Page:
Technological advances can engage more people and bring the cost of investments down for the end client, the Treasury said, urging firms to sit up and take note of the “notable” rise of wealthtech and automated advice products.
According to the Investment Management Strategy II paper published by the Treasury this week, around 16 million people could be targeted for financial advice for the first time if robo-advice became a core tenet of wealth management offerings.
“They [robo-advisers] typically offer low minimum investment amounts, providing everyday savers access to a broader range of professionally managed investment portfolio services, online,” the paper said. “By providing advisory services directly to consumers, with little human advisor assistance, robo-advice helps asset management firms to bring down investment management costs.”
Around 85% of millennials were comfortable with the concept of robo-advisers, according to a 2017 Legg Mason investor survey, with a further 80% trusting automated investment recommendations.
Developments in wealthtech can also bring down the end cost of investing as it strips away the need for a bulk of intermediary help, the paper added.
“Disintermediation is the process of streamlining these intermediaries, making the system more efficient and transparent,” it said.
Trade body the Investment Association (IA) will work towards creating the UK’s first blockchain-enabled fund to streamline back-office work as part of fintech push.
The digital-only fund would reduce the number of intermediaries used and result in lower end-costs, the paper said.
The rise of fintech has, however, thrown up “unique” cyber-security challenges that must be tackled, the Treasury said. The IA has also been tasked with creating the world’s first Asset Management Cyber Security strategy to ensure data is protected throughout the industry.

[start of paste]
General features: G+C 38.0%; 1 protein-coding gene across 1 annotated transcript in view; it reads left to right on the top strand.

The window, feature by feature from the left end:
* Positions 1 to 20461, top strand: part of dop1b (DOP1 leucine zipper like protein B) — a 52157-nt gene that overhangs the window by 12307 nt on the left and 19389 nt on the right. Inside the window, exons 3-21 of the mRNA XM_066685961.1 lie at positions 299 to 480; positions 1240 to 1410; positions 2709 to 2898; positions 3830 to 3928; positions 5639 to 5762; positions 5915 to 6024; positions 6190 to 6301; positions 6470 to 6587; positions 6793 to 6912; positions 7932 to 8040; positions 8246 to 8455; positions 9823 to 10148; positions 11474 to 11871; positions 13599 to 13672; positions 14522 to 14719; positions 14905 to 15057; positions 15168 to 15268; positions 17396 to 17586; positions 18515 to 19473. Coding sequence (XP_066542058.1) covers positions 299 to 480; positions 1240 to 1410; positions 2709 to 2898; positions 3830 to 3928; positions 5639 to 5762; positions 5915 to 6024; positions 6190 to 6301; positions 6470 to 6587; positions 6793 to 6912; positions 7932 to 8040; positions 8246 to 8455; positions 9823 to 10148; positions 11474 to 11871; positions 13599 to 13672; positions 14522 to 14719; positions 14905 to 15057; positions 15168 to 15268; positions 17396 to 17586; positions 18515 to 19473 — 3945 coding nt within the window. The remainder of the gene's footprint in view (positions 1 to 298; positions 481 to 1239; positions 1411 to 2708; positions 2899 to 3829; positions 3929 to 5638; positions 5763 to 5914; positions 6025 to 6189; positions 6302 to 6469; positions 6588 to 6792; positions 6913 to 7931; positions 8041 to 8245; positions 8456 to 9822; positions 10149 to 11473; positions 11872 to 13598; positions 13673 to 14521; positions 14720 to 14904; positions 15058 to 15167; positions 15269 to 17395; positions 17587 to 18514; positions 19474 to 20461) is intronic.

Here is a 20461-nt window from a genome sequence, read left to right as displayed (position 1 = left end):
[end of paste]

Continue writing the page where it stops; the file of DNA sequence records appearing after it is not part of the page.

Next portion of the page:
It is “more important than ever to understand and assess cyber security risks and establish robust processes that ensure that asset managers are kept continually informed of the emerging and emerging cyber risks,” the paper said.
The Investment Management Strategy II builds on a first document published in 2013.
The second version of the paper, published on 6 December, lists its aims as improving the pipeline of talent into the industry by establishing Asset Management Centres of Excellence at UK universities and working with overseas partners to secure business and investment.
It also aims to promote the UK’s tax regime for the funds industry, and supporting asset managers that want to develop innovative strategies in areas such as sustainable or social impact investing.
Chris Cummings, chief executive of the IA, said the group would work with the recently-established Asset Management Taskforce to improve the dialogue between the government, industry and regulators.
He said: “The forward-looking agenda brings a welcome focus on the critical success factors of tomorrow, including harnessing the fintech revolution, encouraging sustainable investment and ensuring a diverse and world-leading workforce. Domestic excellence will help to boost the industry’s export and trade contribution as the UK looks to a new place in the world.
“This strategy means our industry will continue to deliver the best possible outcomes for savers and for the UK economy in the years to come.”